Vanguard College hosts program

Youth nights at Vanguard forge strong relationships

The quiet spaciousness of Vanguard College’s brightly lit gymnasium suddenly bursts into activity, as three mid-teen boys surge through the doors. They immediately grab hockey sticks and start puck-handling a small orange ball.  

Another Friday evening of sports and camaraderie with the City Youth Group has begun. 

“It’s fun. You get to know different people and it’s good to just get out of the house,” says Dryden Ferchoff, one of the regular participants. “There’s enough structure to have a set day and time, but also lots of different activities.”

From the left: Kai, Noah, Kurtis Fricker, and Dryden Ferchoff enjoy some friendly banter at a regular Friday youth night in the Vanguard College gym. | Kate Wilson

A partnership of City Centre Church and Vanguard College, the weekly youth program has been growing ever since it was started by Kurtis Fricker, who started studying at Vanguard in late 2018. Fricker, who is enrolled in the pastoral major, said he wanted to give his two younger brothers some engaging activity. Their church didn’t have any programs and his brothers weren’t part of a youth group, so he decided to change that.

“They had nothing to do Friday nights, so my thought was, let’s go play some hockey or basketball at the gym. Let’s find a safe place to hang out.”

As more teens started showing up, the activity level expanded. It has now become a regularly scheduled youth program for Grades 7 through 12. A typical evening draws between 12 and 20 eager attendees.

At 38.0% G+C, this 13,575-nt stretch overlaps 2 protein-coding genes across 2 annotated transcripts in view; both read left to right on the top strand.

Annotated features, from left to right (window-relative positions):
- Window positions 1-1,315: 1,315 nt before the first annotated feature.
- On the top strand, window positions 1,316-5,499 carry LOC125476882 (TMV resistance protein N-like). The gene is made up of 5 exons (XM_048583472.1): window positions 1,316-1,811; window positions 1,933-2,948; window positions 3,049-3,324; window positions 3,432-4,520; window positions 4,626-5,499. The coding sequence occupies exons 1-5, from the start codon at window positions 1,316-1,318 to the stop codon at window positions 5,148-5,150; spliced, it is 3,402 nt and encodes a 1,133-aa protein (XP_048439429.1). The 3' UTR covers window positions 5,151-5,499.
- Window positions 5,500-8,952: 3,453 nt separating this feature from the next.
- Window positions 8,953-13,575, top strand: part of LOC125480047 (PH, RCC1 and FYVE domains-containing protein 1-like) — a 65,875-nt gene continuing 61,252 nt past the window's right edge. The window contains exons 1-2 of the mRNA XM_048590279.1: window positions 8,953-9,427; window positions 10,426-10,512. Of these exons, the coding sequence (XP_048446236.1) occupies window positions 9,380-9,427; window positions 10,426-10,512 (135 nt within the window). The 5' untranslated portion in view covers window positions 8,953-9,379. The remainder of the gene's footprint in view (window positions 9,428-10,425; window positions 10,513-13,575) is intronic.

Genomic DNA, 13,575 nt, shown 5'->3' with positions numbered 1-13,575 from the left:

Dryden Ferchoff (right) sets up the shot with Jacob (left) and Liam. | Kate Wilson

The intent was always to create a safe space for youth to have fun, to build community, and to forge lasting relationships, explained Chloe Lemieux, one of the youth group leaders. 

“Our hope is that the time we have together can be used to build healthy relationships with them,” she said, noting that early meet-ups were pretty simple, focusing on basketball or hockey. 

Since then, programming has expanded to include not only sports and games, but also outings and life sharing. 

“We now have themes like dodgeball night, and in good weather we play capture the flag outside,” said Fricker. “We’ve been to the corn maze, we have a swim night.”

The leaders, all students at Vanguard, started adding more devotional aspects as the interest grew.

Kurtis Fricker and Kerri Lehman set up equipment for a game of nine square in the air at a youth night in November. | Kate Wilson

“We started sharing stories about our experiences, teaching them about the Bible, anything they want to know about,” explained Lemieux. “As leaders, we want to share some Christian values. But we never want to force it on them, just share what it teaches us.”

The supportive and encouraging atmosphere is showing results. Fricker says he sees how many of the youth are learning how to behave and treat others with respect. 

“A big change I see is the relationships happening between the kids and with our leaders,” he said. “We want to create a space where they can feel safe, where they know someone cares about them.”

The City Youth program welcomes any youth who would like to attend. The hope is that more will participate from neighbouring communities such as Westwood, Spruce Avenue, and Alberta Avenue.

Fricker and Lemieux met with Westwood Community League in November to explore ways to generate more local interest. 

That shouldn’t be a big challenge, feels Kyle Fricker, who has been attending from the start.

“The leaders, they make us feel welcome,” he says. “You meet new people, make new friends.”The City Youth Group meets at 7 pm every Friday at the Vanguard College gym, located at 12140 103 St. No registration is required; just drop in. Find out more on Instagram @youthcitycentre, on Facebook @city youth, or by emailing youth@citycentrechurch.com.


Featured Image: From the left, back row: youth leader Callie; Meleah, a participant; and youth leader Chloe Lemieux. In front: youth leaders Kelsey, Kurtis Fricker and Kerri Lehman. | Kate Wilson

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